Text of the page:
Helen Pickett, born in San Diego, California, studied dance in her hometown and at The San Francisco Ballet School under the direction of Lew Christensen and Michael Smuin, and Helgi Tomasson.
2015 marks 10 years for Helen as a choreographer, creating over 30 ballets in the U.S. and Europe. She is the WINNER of the Best choreographer and Best Dance Production of Atlanta in 2015. Since 2012, Helen has been Resident Choreographer for Atlanta Ballet. In 2014, for her ballet, The Exiled, she was named Best Choreographer in Atlanta. Helen premiered her fist full-length ballet, Camino Real, by Tennessee Williams in 2015. Critic, Manning Harris, wrote that Camino Real would “become a legend in the dance world.” The commission included a new score by Peter Salem, set by David Finn and Emma Kingsbury, and costumes by Sandra Woodall and lighting design by David Finn.
In 2005, Helen received her first choreographic commission from Boston Ballet. The New York Choreographic Institute awarded her a Fellowship Initiative Grant in 2006. In the same year and through 2008, Helen choreographed for Boston Ballet, Washington Ballet, Aspen Santa Fe Ballet, Louisville Ballet and Ballet X. In 2007, Dance magazine named Helen one of 25 to Watch. She received a Choreographic Residency from Jacob’s Pillow in 2008. Helen was one of the first choreographers to receive the Jerome Robbins Foundation’s New Essential Works Grant. From 2009 through 2011, Helen created new ballets for Royal Ballet of Flanders, Ballet West, Boston Ballet, Aspen Santa Fe Ballet, Atlanta Ballet, and Dance Theatre of Harlem. In the 2012/2013 season, her commissions included Semper Oper/Dresden Ballet, Vienna State Opera, Scottish Ballet, Atlanta Ballet, and Smuin Ballet. 2014-2018, her commissions include: Les Troyens, Opera by Hector Berlioz, Chicago Lyric Opera, Ballet West, Kansas City Ballet, Oregon Ballet Theater, Scottish Ballet (NEW full-length, with NEW music from Peter Salem, Designs, Lez Botherston), Smuin Ballet and Tulsa Ballet. She was nominated for an Isadora Duncan Dance award in 2013.
Helen has collaborated, as an actress and choreographer, with installation video artists and filmmakers including Eve Sussman, Toni Dove and Laurie Simmons. Helen, a founding member of Eve Sussman’s The Rufus Corporation, created the role of the Queen in 89 Seconds at Alcazar, which was shown at the 2004 Whitney Biennial, and now is in the permanent collection at Museum of Modern Art in New York. In 2007, Helen acted in Sussman’s feature length film, The Rape of the Sabine Women. She choreographed the bubble dance, and played Sally Rand in Toni Dove's video installation and feature film, Spectropia. Helen choreographed the dance sequences, for Laurie Simmons’, The Music of Regret, which had its world premiere in 2006, at Museum of Modern Art in New York.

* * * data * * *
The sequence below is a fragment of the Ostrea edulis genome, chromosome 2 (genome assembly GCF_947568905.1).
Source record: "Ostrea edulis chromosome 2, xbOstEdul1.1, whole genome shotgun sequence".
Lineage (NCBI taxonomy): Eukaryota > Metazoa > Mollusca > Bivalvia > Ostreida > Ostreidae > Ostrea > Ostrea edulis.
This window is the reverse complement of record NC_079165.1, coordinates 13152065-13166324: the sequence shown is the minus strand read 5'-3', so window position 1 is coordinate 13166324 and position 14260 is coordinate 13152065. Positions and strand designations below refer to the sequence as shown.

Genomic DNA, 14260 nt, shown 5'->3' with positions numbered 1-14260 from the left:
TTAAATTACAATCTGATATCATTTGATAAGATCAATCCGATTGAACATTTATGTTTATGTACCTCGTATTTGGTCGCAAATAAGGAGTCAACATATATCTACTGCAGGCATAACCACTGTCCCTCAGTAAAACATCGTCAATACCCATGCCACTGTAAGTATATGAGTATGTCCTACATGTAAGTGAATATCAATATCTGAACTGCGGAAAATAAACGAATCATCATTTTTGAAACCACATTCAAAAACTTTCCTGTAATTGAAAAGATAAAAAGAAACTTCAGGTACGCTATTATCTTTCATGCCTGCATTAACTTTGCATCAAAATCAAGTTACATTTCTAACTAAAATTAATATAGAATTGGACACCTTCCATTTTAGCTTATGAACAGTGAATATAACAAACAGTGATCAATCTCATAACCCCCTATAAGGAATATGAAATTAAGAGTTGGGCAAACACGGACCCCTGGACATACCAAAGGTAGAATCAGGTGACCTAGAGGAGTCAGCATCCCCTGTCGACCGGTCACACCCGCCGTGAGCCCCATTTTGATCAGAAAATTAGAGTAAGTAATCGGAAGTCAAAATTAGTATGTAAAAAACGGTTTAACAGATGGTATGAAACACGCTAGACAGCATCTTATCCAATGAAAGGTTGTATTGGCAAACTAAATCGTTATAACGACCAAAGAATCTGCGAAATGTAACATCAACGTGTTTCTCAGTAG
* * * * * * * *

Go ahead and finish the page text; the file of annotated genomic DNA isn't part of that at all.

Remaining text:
For over a decade Helen performed with William Forsythe’s Ballett Frankfurt. During her last season with Ballet Frankfurt, Helen simultaneously performed with The Wooster Group, director, Elizabeth Le Compte. She acted with the Group for five non-consecutive years in the OBIE award winning House/Lights and North Atlantic. In 2005, Helen returned to the speaking role, Agnes, as a guest artist with The Royal Ballet of Flanders, in William Forsythe’s Impressing the Czar. In 2009, Impressing the Czar received the Laurence Olivier Award, and in 2012, the Prix de la Critique award for outstanding performance of the year.
Helen created a choreographic intensive for college age choreographers entitled, Choreographic Essentials, and a motivational creative workshop entitled The Expansive Artist. In addition, she has teaches Forsythe Improvisation Technologies throughout the United States.
In 2006, Dance Europe published Helen’s article, Considering Cezanne. In 2012, Emory University published her writing for the Vulnerability and the Human Condition Initiative, director Martha Fineman, that appeared on the Emory University School of Law website.
In 2011, Helen earned a Master of Fine Arts in Dance from Hollins University. For her Master’s Thesis she collaborated with Christopher Janney, sound and light architect.